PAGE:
WATCHING the two Murdochs facing a House of Commons committee last month, I was struck by the implicit admission that there had not been an independent enquiry to satisfy the board of News Corp that the “wrongdoing” did not extend into other parts of the empire beyond News of the World.
Rupert Murdoch’s offer to do this “if that was wanted by the committee” seemed to reveal an enormous governance gap. Surely, a board will want to know (or ought to want to know) the scale of the wrongdoing when it becomes aware of one at such a large scale, especially when it threatens reputational damage. Equally important should be the reasons for believing the wrongdoing is limited to where it has been found and not extant elsewhere in the group. Certainly, the potential investors or lenders should want to know the answers to those matters in any group where significant fundraising is imminent. A board should be asking the hard questions about a company’s behaviour well before third parties come in a position to do so.
My second overriding impression was the lack of attention given to so-called tone from the top. Setting corporate culture, and the values by which executives throughout a group will behave, is one of a board’s highest priorities. The importance of the tone from the top – at such infamous examples of value destruction as Enron, BCCCI, Worldcom, Lehman Bros, Northern Rock and, in a different way, BP – has attracted a lot of attention.
Executives can soon learn how bad news is received up the line and how to modify messages accordingly. Dominant personalities, especially those who have built up the businesses from scratch, can easily create an atmosphere where problems are hidden in the hope they can be sorted out before executives have to know about it. This can become quite convenient for bosses who can be very selective as to what they know or remember: what a friend of mine calls corporate mendacity. It is not a question of lying directly, but of lying indirectly and thus kidding oneself.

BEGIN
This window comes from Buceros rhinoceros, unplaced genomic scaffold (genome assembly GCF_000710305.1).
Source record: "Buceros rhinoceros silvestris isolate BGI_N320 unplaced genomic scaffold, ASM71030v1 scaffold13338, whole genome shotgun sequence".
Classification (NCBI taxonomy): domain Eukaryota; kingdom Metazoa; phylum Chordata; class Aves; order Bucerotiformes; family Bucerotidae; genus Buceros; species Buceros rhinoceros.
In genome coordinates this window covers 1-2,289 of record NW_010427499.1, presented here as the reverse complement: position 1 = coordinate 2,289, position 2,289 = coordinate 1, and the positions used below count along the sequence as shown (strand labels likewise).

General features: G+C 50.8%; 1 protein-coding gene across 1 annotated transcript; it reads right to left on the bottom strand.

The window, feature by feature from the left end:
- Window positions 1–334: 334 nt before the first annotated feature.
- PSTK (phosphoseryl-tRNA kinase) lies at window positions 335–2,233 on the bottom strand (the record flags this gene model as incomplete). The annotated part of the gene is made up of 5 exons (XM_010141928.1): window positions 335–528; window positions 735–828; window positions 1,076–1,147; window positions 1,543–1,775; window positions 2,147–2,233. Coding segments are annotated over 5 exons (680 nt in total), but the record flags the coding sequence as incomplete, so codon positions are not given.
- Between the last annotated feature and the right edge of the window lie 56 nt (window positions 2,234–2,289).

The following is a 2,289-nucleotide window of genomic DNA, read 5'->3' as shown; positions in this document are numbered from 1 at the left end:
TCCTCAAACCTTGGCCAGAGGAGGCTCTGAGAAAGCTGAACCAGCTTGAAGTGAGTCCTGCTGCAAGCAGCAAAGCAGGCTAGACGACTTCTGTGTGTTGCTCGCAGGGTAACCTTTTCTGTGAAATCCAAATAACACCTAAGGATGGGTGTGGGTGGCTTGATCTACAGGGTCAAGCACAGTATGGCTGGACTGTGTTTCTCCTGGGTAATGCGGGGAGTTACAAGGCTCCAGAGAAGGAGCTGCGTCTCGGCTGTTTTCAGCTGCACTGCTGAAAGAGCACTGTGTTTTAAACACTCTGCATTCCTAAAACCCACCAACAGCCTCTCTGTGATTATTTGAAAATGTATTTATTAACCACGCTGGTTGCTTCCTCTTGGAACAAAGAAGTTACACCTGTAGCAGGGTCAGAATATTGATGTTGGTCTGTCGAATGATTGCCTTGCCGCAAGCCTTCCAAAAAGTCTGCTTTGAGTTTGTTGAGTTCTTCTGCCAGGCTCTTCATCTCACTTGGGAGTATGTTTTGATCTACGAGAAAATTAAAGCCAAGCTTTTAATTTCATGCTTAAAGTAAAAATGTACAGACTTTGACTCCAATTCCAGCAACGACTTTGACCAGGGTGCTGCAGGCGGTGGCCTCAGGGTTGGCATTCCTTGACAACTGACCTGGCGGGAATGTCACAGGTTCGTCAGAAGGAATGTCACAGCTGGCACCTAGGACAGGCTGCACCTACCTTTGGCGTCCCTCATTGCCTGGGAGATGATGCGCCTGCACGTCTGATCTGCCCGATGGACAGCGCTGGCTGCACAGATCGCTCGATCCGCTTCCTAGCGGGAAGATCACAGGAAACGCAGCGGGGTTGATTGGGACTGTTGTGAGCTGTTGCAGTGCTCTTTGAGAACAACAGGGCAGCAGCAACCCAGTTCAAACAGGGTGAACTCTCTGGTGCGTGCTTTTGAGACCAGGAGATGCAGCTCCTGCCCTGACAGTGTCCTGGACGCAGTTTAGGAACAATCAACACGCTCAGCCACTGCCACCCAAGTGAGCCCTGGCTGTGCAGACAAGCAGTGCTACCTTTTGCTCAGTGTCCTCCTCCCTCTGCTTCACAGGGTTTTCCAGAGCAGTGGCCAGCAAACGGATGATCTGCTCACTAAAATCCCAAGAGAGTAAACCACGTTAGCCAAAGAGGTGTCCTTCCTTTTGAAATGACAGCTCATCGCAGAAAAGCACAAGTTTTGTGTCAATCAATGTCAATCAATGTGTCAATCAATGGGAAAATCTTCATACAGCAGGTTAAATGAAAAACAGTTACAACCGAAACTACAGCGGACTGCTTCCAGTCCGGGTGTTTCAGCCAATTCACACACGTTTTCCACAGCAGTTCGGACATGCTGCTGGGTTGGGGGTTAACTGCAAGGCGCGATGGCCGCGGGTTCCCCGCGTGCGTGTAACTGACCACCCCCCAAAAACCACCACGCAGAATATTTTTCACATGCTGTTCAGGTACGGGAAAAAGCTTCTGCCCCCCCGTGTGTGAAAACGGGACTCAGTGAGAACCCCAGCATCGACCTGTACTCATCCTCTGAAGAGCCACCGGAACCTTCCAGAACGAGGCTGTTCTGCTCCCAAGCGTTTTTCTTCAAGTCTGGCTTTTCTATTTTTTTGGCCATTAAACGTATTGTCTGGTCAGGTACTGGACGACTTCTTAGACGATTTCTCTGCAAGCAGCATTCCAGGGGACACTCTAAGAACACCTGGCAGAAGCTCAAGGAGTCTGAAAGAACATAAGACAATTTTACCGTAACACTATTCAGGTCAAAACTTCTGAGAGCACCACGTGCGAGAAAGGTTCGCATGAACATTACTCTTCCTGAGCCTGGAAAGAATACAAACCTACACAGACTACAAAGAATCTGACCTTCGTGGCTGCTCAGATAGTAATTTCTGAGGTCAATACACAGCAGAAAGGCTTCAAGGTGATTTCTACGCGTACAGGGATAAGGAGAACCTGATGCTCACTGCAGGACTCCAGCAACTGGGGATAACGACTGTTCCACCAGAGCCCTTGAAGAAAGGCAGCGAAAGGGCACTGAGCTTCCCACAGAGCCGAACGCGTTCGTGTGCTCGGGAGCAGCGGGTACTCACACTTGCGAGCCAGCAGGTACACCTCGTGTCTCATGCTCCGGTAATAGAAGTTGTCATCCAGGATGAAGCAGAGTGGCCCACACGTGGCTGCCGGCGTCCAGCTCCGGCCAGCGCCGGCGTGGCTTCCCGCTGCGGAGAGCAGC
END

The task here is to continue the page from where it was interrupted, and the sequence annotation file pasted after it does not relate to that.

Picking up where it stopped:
There is wonderful line in the musical ENRON, where the character of the somewhat patrician chairman, Ken Lay, holds up his hands and decrees that “oh, I don’t think I need to know too much about that”. While he was happy to “push hard” for “results”, the chairman does not want to know the details of the cheating underlying those results, which, the play implies, he either knew about or must have strongly suspected.
Of course, being faced with evidence of corporate wrongdoing somewhere in the group is a dreadful position for a board to find itself in. Establishing the scale of wrongdoing, and, particularly, the extent of it elsewhere in the group, brings with it barrowloads of distrust. This can easily magnify, as a truly independent forensic review questions the innocent and guilty alike. Blame apportionment or avoidance take their toll on previously harmonious relationships.
My experience of this tells me that such a review needs to be very strongly managed by someone on a full-time basis. If none of the executives is considered sufficiently clean to lead the review and its leadership falls to a non-executive, either the NED must become temporarily full-time or the company must employ a full-time outsider to manage the review. Scoping such a review is never easy and will require regular monitoring to ensure that blind alleys are not unduly followed, and that there is neither too much scope creep to enrich the reviewers nor any “capture” of the forensic reviewers by management wanting to close down proper lines of enquiry.
History suggests that it is never the little guys who are to blame and that – whatever a forensic review reveals – ignoring the tone set by the leaders of a business is unlikely to produce a change in corporate behaviour or values.
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